Increased sensitivity to tryptophan bioavailability is a positive adaptation by the human strains of Chlamydia pneumoniae

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Journal Article
Molecular Microbiology, 2014, 93 (4), pp. 797 - 813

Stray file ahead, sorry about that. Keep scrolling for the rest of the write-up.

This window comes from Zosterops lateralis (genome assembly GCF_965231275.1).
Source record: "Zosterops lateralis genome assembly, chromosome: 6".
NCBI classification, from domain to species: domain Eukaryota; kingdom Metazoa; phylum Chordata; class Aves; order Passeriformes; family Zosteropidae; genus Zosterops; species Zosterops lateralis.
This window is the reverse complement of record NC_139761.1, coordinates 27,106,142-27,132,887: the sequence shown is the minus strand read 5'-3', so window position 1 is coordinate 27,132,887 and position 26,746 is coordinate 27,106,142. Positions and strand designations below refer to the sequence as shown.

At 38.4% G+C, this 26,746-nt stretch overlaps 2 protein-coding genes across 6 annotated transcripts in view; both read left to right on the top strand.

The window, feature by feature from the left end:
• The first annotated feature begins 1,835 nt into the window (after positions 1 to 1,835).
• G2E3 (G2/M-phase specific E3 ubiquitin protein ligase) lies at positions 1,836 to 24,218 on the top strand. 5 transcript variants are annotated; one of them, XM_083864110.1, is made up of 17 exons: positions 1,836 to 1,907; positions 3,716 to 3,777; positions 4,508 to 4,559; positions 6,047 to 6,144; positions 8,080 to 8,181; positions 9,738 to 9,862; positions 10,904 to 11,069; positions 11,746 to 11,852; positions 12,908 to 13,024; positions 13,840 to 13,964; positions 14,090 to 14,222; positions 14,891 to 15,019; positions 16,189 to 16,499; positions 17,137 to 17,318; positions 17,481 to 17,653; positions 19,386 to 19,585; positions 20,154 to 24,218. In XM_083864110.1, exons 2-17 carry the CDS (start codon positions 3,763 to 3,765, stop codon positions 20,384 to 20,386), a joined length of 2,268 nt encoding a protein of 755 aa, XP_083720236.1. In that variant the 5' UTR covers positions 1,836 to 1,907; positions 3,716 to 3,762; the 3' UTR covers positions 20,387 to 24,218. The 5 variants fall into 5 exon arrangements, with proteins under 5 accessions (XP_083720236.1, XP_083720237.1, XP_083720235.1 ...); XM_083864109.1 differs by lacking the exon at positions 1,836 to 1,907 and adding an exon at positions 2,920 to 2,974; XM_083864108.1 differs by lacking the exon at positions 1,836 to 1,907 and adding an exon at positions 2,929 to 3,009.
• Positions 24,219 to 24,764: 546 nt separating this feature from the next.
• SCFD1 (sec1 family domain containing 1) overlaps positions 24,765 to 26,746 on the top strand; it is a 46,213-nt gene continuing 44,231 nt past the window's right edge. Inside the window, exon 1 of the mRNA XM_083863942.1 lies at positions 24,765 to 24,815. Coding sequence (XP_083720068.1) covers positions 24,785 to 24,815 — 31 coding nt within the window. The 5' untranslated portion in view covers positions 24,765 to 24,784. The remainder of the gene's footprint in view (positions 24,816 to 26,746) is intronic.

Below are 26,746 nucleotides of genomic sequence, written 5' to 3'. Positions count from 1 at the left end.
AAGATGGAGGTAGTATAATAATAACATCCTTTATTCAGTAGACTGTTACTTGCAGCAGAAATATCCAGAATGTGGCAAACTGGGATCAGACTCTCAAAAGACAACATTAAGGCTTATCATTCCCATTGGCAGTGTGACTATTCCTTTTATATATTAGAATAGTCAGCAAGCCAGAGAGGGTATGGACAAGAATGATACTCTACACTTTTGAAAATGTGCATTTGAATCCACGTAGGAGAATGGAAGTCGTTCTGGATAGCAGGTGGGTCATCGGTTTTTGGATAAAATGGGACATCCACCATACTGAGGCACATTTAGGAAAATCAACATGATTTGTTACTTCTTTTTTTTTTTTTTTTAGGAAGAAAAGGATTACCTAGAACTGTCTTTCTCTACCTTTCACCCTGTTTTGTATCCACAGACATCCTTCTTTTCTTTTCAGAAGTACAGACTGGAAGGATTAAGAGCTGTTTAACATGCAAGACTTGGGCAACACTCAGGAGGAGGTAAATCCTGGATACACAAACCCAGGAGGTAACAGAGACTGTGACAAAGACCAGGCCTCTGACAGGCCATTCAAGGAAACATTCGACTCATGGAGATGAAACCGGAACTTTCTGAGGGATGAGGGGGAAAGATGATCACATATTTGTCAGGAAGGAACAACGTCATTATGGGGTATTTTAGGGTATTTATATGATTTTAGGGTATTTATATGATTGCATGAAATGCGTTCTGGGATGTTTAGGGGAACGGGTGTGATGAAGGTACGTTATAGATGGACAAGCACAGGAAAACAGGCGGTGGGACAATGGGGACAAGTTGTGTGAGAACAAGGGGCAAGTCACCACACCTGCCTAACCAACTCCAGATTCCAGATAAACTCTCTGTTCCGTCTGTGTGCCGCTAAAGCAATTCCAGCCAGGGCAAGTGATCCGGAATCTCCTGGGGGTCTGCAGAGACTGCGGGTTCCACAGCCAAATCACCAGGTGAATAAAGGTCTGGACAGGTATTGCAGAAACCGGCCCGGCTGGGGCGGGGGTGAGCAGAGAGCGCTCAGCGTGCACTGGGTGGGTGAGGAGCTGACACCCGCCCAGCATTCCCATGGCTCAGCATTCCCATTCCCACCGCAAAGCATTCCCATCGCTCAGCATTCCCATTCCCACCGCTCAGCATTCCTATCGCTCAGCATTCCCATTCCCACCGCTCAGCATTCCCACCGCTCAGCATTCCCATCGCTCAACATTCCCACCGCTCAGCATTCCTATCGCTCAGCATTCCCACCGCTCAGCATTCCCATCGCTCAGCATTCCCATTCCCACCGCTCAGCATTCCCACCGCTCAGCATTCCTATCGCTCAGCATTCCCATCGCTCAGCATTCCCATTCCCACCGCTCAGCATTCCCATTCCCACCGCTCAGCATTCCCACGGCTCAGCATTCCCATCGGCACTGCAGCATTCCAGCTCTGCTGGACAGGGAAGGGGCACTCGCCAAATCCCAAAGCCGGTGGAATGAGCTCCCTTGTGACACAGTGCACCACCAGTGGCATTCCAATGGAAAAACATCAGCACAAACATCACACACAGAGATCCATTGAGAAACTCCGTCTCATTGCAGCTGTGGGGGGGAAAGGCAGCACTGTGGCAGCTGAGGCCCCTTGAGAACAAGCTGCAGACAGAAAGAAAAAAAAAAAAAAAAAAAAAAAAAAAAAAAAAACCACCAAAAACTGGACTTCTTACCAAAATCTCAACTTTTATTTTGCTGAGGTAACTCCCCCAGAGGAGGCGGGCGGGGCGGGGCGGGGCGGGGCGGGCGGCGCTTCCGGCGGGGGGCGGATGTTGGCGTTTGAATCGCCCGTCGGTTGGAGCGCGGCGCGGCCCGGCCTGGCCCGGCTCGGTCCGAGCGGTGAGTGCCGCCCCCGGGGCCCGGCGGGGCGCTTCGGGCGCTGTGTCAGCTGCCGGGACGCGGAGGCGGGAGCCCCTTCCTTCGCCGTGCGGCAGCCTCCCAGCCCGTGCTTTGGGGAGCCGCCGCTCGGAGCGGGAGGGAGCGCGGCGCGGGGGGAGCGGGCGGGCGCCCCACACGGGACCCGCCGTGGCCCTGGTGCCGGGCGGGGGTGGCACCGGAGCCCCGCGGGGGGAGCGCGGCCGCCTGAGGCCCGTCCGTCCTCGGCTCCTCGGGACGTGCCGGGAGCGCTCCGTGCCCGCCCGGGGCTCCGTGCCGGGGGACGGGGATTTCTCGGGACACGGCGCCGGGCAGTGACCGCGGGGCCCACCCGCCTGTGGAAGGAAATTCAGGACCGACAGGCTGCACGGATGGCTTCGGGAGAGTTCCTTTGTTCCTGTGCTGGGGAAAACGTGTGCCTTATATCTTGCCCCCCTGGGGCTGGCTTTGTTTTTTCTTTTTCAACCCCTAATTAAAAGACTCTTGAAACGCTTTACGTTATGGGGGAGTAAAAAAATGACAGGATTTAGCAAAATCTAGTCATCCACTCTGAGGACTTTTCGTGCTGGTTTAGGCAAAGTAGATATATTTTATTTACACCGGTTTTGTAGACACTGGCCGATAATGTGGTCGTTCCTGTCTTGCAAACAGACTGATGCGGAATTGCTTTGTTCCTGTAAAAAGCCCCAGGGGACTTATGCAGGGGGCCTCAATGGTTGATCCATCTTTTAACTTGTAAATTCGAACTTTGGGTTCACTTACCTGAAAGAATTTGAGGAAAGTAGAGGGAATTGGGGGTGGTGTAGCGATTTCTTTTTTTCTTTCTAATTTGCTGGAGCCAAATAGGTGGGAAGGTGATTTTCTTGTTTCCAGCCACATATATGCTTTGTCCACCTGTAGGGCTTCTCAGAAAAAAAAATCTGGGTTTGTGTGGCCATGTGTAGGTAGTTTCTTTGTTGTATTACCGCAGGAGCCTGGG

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© 2014 John Wiley & Sons Ltd. One of the most significant activities induced by interferon-gamma against intracellular pathogens is the induction of IDO (indoleamine 2,3-dioxygenase) expression, which subsequently results in the depletion of tryptophan. We tested the hypothesis that human strains of Chlamydia pneumoniae are more sensitive to tryptophan limitation than animal C. pneumoniae strains. The human strains were significantly more sensitive to IFN-γ than the animal strains in a lung epithelia cell model (BEAS-2B), with exposure to 1Uml-1 IFN-γ resulting in complete loss of infectious yield of human strains, compared to the animal strains where reductions in infectious progeny were around 3.5-4.0 log. Strikingly, the IFN-γ induced loss of ability to form infectious progeny production was completely rescued by removal of the IFN-γ and addition of exogenous tryptophan for the human strains, but not the animal strains. In fact, a human heart strain was more capable of entering a non-infectious, viable persistent stage when exposed to IFN-γ and was also more effectively rescued, compared to a human respiratory strain. Exquisite susceptibility to IFN-γ, specifically due to tryptophan availability appears to be a core adaptation of the human C. pneumoniae strains, which may reflect the chronic nature of their infections in this host.
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